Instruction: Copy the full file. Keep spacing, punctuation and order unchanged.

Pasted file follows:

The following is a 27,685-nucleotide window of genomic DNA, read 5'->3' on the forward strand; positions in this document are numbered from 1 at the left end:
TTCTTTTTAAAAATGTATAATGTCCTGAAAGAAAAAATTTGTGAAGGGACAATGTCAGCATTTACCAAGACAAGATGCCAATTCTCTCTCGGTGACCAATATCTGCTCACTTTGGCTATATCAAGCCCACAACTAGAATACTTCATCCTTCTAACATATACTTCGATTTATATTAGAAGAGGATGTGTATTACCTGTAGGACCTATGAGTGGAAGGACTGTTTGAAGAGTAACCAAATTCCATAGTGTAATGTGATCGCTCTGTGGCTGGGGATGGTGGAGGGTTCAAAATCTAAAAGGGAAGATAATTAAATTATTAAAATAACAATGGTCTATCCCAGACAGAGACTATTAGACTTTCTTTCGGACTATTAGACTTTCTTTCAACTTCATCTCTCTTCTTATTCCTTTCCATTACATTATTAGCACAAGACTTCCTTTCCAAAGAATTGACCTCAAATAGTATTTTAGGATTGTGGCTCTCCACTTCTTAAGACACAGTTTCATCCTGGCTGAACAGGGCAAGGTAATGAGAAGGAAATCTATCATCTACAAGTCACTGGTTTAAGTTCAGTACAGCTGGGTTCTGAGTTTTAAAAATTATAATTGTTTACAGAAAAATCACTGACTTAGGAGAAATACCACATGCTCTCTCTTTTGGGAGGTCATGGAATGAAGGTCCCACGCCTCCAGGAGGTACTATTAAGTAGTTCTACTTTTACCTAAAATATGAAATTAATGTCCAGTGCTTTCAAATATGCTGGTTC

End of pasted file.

The following is a 27,685-nucleotide window of genomic DNA, read 5'->3' on the forward strand; positions in this document are numbered from 1 at the left end:
TTCTTTTTAAAAATGTATAATGTCCTGAAAGAAAAAATTTGTGAAGGGACAATGTCAGCATTTACCAAGACAAGATGCCAATTCTCTCTCGGTGACCAATATCTGCTCACTTTGGCTATATCAAGCCCACAACTAGAATACTTCATCCTTCTAACATATACTTCGATTTATATTAGAAGAGGATGTGTATTACCTGTAGGACCTATGAGTGGAAGGACTGTTTGAAGAGTAACCAAATTCCATAGTGTAATGTGATCGCTCTGTGGCTGGGGATGGTGGAGGGTTCAAAATCTAAAAGGGAAGATAATTAAATTATTAAAATAACAATGGTCTATCCCAGACAGAGACTATTAGACTTTCTTTCGGACTATTAGACTTTCTTTCAACTTCATCTCTCTTCTTATTCCTTTCCATTACATTATTAGCACAAGACTTCCTTTCCAAAGAATTGACCTCAAATAGTATTTTAGGATTGTGGCTCTCCACTTCTTAAGACACAGTTTCATCCTGGCTGAACAGGGCAAGGTAATGAGAAGGAAATCTATCATCTACAAGTCACTGGTTTAAGTTCAGTACAGCTGGGTTCTGAGTTTTAAAAATTATAATTGTTTACAGAAAAATCACTGACTTAGGAGAAATACCACATGCTCTCTCTTTTGGGAGGTCATGGAATGAAGGTCCCACGCCTCCAGGAGGTACTATTAAGTAGTTCTACTTTTACCTAAAATATGAAATTAATGTCCAGTGCTTTCAAATATGCTGGTTC